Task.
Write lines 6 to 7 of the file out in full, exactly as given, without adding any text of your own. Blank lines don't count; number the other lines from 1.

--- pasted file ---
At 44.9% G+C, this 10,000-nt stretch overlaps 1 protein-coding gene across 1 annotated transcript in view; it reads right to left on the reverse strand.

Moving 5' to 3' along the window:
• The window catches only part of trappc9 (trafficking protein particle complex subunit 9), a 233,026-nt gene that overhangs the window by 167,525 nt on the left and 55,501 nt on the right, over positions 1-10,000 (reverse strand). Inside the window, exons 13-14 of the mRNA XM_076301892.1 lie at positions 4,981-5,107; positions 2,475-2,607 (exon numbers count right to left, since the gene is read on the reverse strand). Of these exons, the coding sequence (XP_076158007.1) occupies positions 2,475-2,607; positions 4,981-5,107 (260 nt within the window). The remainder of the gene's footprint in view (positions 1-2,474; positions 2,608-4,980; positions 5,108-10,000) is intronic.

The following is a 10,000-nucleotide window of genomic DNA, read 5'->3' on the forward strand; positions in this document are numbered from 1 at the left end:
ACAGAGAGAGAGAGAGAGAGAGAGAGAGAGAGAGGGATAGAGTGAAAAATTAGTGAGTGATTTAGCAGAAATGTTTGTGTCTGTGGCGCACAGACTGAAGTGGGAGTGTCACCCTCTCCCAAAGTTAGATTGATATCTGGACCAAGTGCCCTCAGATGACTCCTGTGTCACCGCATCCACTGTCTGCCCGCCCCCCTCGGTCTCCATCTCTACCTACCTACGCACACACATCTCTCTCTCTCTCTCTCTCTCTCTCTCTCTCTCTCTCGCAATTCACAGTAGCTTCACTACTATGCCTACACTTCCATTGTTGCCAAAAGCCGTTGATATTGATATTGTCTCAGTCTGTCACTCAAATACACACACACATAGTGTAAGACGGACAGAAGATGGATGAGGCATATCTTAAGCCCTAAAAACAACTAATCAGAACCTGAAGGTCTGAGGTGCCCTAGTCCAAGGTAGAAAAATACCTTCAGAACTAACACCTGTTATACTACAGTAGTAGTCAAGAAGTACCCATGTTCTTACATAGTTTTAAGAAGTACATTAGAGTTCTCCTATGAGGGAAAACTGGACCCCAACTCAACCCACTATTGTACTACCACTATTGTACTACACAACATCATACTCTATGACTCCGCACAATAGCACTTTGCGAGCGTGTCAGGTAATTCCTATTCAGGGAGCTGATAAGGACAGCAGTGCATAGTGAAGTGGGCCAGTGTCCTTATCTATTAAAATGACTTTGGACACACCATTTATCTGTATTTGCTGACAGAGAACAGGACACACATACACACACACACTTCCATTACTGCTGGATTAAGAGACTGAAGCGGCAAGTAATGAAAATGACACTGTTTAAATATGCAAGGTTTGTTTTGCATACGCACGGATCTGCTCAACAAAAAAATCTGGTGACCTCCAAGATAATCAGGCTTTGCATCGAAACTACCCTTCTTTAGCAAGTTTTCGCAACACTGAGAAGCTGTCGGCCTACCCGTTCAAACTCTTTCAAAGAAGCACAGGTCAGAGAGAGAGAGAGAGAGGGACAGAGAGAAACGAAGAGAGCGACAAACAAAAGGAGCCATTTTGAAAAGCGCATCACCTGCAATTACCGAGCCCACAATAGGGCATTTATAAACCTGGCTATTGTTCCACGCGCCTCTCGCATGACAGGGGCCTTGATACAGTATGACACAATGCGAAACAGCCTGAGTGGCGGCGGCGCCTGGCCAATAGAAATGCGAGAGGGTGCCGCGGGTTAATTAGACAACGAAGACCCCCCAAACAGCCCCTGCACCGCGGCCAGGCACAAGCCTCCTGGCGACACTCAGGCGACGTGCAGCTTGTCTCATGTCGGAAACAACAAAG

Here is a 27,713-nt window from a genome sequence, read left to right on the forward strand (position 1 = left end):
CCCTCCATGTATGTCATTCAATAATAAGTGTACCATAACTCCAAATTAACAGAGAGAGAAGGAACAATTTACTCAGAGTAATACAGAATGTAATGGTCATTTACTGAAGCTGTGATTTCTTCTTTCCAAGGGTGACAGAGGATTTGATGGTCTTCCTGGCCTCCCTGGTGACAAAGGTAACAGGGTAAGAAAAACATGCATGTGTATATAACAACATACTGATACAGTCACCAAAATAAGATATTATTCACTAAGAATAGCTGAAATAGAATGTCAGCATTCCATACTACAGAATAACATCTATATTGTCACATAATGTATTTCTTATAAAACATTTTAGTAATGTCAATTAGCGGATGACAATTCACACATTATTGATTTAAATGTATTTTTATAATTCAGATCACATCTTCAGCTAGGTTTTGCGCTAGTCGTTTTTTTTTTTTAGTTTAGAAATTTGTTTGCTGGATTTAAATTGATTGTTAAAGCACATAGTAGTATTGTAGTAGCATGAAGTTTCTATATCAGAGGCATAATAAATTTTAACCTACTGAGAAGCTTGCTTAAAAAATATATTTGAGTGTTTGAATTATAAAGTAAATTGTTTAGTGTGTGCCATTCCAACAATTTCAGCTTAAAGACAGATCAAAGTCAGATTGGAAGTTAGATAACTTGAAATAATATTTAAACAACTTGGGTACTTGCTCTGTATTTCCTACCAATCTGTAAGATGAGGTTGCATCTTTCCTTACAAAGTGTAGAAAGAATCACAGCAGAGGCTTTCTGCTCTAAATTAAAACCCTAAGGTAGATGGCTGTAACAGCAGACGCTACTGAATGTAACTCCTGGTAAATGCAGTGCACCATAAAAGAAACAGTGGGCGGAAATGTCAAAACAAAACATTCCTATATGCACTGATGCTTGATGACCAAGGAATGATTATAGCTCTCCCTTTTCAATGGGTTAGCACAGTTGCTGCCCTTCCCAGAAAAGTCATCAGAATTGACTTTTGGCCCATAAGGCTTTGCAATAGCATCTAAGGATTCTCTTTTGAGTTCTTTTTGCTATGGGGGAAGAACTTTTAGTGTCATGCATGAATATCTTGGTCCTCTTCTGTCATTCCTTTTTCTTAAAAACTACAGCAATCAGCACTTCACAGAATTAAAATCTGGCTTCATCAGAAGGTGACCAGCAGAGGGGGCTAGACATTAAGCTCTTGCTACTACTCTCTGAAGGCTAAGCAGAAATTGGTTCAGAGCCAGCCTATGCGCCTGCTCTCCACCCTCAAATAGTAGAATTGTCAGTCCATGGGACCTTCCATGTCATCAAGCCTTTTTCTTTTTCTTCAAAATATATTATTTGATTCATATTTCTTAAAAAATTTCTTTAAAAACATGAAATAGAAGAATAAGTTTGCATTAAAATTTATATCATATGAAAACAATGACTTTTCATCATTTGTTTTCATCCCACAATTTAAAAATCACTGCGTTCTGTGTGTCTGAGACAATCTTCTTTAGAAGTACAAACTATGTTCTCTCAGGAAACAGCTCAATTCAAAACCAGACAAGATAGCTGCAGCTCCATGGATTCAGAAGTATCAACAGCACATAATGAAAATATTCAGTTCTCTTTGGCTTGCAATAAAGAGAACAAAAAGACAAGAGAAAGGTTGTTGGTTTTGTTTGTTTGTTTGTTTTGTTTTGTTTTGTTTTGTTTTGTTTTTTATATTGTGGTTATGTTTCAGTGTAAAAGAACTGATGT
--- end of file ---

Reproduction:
Here is a 27,713-nt window from a genome sequence, read left to right on the forward strand (position 1 = left end):
CCCTCCATGTATGTCATTCAATAATAAGTGTACCATAACTCCAAATTAACAGAGAGAGAAGGAACAATTTACTCAGAGTAATACAGAATGTAATGGTCATTTACTGAAGCTGTGATTTCTTCTTTCCAAGGGTGACAGAGGATTTGATGGTCTTCCTGGCCTCCCTGGTGACAAAGGTAACAGGGTAAGAAAAACATGCATGTGTATATAACAACATACTGATACAGTCACCAAAATAAGATATTATTCACTAAGAATAGCTGAAATAGAATGTCAGCATTCCATACTACAGAATAACATCTATATTGTCACATAATGTATTTCTTATAAAACATTTTAGTAATGTCAATTAGCGGATGACAATTCACACATTATTGATTTAAATGTATTTTTATAATTCAGATCACATCTTCAGCTAGGTTTTGCGCTAGTCGTTTTTTTTTTTTAGTTTAGAAATTTGTTTGCTGGATTTAAATTGATTGTTAAAGCACATAGTAGTATTGTAGTAGCATGAAGTTTCTATATCAGAGGCATAATAAATTTTAACCTACTGAGAAGCTTGCTTAAAAAATATATTTGAGTGTTTGAATTATAAAGTAAATTGTTTAGTGTGTGCCATTCCAACAATTTCAGCTTAAAGACAGATCAAAGTCAGATTGGAAGTTAGATAACTTGAAATAATATTTAAACAACTTGGGTACTTGCTCTGTATTTCCTACCAATCTGTAAGATGAGGTTGCATCTTTCCTTACAAAGTGTAGAAAGAATCACAGCAGAGGCTTTCTGCTCTAAATTAAAACCCTAAGGTAGATGGCTGTAACAGCAGACGCTACTGAATGTAACTCCTGGTAAATGCAGTGCACCATAAAAGAAACAGTGGGCGGAAATGTCAAAACAAAACATTCCTATATGCACTGATGCTTGATGACCAAGGAATGATTATAGCTCTCCCTTTTCAATGGGTTAGCACAGTTGCTGCCCTTCCCAGAAAAGTCATCAGAATTGACTTTTGGCCCATAAGGCTTTGCAATAGCATCTAAGGATTCTCTTTTGAGTTCTTTTTGCTATGGGGGAAGAACTTTTAGTGTCATGCATGAATATCTTGGTCCTCTTCTGTCATTCCTTTTTCTTAAAAACTACAGCAATCAGCACTTCACAGAATTAAAATCTGGCTTCATCAGAAGGTGACCAGCAGAGGGGGCTAGACATTAAGCTCTTGCTACTACTCTCTGAAGGCTAAGCAGAAATTGGTTCAGAGCCAGCCTATGCGCCTGCTCTCCACCCTCAAATAGTAGAATTGTCAGTCCATGGGACCTTCCATGTCATCAAGCCTTTTTCTTTTTCTTCAAAATATATTATTTGATTCATATTTCTTAAAAAATTTCTTTAAAAACATGAAATAGAAGAATAAGTTTGCATTAAAATTTATATCATATGAAAACAATGACTTTTCATCATTTGTTTTCATCCCACAATTTAAAAATCACTGCGTTCTGTGTGTCTGAGACAATCTTCTTTAGAAGTACAAACTATGTTCTCTCAGGAAACAGCTCAATTCAAAACCAGACAAGATAGCTGCAGCTCCATGGATTCAGAAGTATCAACAGCACATAATGAAAATATTCAGTTCTCTTTGGCTTGCAATAAAGAGAACAAAAAGACAAGAGAAAGGTTGTTGGTTTTGTTTGTTTGTTTGTTTTGTTTTGTTTTGTTTTGTTTTGTTTTTTATATTGTGGTTATGTTTCAGTGTAAAAGAACTGATGT